Science Fair Project Encyclopedia
An article on X-ray photoelectron spectroscopy that complements this article is located elsewhere.
X-Ray Photoemission Spectroscopy (XPS, formerly known as ESCA - Electron Spectroscopy for Chemical Analysis) was developed at Uppsala University, Sweden in the 60's by a group headed by Kai Siegbahn, who in 1981 won the Nobel Prize for Physics for his work in developing the technique.
The physics behind the XPS technique is really an application of Einstein's result on the photoelectric effect. The material to be analyzed is exposed to a monochromatic beam of X-rays, inducing photoelectric ionization of sample atoms. In XPS, these photoelectrons are collected and their kinetic energy is determined resulting in a recorded spectrum of electron intensity as a function of the measured energy. Using Einstein's relation Ek = hν - EB it is now possible to calculate the binding energy for a certain intensity peak since the incoming X-rays have a known frequency. This binding energy is material dependent, and moreover, it is also affected by the precise chemical structure and bonding of the material. By comparing the spectrum with tables of known elements and bindings, the chemical contents on the surface is determined.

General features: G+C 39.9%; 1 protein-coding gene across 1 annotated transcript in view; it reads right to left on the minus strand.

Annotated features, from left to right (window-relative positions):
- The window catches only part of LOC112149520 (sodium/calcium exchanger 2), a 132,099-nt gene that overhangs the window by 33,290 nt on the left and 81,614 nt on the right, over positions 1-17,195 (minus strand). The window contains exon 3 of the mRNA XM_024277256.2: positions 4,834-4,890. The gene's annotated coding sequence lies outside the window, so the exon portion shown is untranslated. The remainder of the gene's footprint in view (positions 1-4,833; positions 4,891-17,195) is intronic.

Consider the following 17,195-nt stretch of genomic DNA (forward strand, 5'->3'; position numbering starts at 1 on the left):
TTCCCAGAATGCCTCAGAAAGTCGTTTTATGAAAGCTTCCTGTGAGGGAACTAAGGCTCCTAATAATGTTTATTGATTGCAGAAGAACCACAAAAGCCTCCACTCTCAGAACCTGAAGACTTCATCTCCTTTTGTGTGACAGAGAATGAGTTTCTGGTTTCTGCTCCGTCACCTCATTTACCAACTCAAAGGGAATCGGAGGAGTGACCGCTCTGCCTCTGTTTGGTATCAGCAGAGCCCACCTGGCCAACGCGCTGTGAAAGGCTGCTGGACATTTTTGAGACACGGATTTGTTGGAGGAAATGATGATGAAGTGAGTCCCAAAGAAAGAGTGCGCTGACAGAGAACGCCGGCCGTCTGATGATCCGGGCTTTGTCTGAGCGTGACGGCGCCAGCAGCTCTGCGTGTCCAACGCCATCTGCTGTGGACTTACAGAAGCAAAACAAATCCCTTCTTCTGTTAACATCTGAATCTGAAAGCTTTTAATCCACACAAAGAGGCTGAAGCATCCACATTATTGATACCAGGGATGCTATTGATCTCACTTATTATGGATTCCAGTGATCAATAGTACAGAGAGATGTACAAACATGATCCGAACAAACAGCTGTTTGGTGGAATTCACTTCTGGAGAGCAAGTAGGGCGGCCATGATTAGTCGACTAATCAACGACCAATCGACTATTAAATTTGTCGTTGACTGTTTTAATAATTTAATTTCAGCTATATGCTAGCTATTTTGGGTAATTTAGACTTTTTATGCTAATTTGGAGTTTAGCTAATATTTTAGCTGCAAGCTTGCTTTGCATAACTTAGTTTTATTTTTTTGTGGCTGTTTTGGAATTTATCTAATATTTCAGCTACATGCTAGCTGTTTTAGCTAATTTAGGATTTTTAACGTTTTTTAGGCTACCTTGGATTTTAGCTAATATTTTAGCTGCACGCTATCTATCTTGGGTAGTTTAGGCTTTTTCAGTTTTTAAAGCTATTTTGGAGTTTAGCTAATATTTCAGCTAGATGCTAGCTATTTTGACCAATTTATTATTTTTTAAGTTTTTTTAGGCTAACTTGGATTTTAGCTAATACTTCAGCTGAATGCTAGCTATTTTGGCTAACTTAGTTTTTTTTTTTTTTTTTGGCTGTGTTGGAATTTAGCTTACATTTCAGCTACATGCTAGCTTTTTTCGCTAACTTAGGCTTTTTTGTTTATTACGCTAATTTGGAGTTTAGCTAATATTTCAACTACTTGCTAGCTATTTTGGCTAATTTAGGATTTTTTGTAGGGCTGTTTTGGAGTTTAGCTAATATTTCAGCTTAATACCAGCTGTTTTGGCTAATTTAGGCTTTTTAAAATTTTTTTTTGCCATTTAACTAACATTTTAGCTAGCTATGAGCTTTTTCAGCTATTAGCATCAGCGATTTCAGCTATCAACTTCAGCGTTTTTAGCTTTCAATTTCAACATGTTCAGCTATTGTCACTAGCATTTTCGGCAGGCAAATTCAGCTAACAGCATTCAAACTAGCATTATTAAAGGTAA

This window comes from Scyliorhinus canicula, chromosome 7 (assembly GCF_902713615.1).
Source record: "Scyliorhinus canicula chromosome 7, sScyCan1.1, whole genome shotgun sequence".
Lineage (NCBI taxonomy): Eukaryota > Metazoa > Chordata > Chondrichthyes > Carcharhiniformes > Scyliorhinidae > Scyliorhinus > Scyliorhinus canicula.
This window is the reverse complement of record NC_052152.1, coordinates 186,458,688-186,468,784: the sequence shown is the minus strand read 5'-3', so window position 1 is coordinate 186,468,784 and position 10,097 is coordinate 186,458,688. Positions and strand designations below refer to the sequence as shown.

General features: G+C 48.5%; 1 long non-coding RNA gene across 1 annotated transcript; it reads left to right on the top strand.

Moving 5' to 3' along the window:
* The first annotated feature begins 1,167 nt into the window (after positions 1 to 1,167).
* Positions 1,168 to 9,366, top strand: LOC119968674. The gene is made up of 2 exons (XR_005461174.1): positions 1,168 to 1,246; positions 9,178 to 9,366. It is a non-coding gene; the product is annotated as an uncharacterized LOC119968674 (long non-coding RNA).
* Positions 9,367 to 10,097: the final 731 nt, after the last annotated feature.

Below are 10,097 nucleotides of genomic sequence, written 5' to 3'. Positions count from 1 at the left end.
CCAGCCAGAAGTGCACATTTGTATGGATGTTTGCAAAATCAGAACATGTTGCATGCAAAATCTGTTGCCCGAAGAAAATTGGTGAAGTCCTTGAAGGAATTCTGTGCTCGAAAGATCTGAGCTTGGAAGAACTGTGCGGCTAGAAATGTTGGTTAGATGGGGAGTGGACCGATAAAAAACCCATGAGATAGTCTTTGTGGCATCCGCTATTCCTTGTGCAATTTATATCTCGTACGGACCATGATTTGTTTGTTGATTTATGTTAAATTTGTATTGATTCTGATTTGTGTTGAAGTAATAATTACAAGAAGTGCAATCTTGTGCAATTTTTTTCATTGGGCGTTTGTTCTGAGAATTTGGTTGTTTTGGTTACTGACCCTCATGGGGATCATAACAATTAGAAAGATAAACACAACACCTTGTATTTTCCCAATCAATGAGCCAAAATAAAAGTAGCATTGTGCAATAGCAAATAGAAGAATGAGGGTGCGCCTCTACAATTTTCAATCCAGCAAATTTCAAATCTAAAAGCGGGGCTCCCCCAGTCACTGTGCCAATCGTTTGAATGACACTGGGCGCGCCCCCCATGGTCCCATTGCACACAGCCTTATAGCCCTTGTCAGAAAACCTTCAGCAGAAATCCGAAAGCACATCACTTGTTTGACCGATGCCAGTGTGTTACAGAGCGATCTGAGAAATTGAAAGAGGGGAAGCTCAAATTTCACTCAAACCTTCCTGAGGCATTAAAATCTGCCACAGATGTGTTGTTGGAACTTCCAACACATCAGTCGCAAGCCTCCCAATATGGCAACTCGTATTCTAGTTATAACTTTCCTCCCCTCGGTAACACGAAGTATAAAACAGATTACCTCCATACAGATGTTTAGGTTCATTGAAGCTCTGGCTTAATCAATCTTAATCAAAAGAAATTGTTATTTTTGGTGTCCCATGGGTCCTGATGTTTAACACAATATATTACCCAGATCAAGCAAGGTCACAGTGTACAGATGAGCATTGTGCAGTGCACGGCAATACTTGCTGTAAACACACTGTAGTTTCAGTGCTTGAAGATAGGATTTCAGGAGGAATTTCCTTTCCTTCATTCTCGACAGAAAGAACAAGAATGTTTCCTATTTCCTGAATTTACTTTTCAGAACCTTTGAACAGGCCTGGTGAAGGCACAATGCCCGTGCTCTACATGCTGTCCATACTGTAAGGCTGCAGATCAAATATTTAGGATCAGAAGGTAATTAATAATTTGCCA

Due to the short range in the material (because of absorption) for photoelectrons excited in this process, XPS tends to be highly surface sensitive. The information depth is typically of the order of 3 nanometres. The lateral resolution is on the other hand negatively affected by the difficulty in focusing X-ray beams effectively. The XPS technique is therefore not commonly applied for surface imaging, as opposed to e.g. SEM or Auger spectroscopy.
Commercial XPS instruments include an x-ray source, e.g. Aluminium Kα radiation is common. The beam is monochromatized using Bragg reflection on a crystal and is then directed towards the sample. This whole part of the instrument is kept in an UHV Ultra high vacuum environment to avoid sample and instrument contamination due to adsorption of molecules. Most instruments are also equipped with a sputtering gun to remove unwanted molecules from the surface prior to measurement, and for extracting depth profiles.
The photoelectrons are collected using a magnetic lens system and an electron spectrometer is used to determine their kinetic energy.
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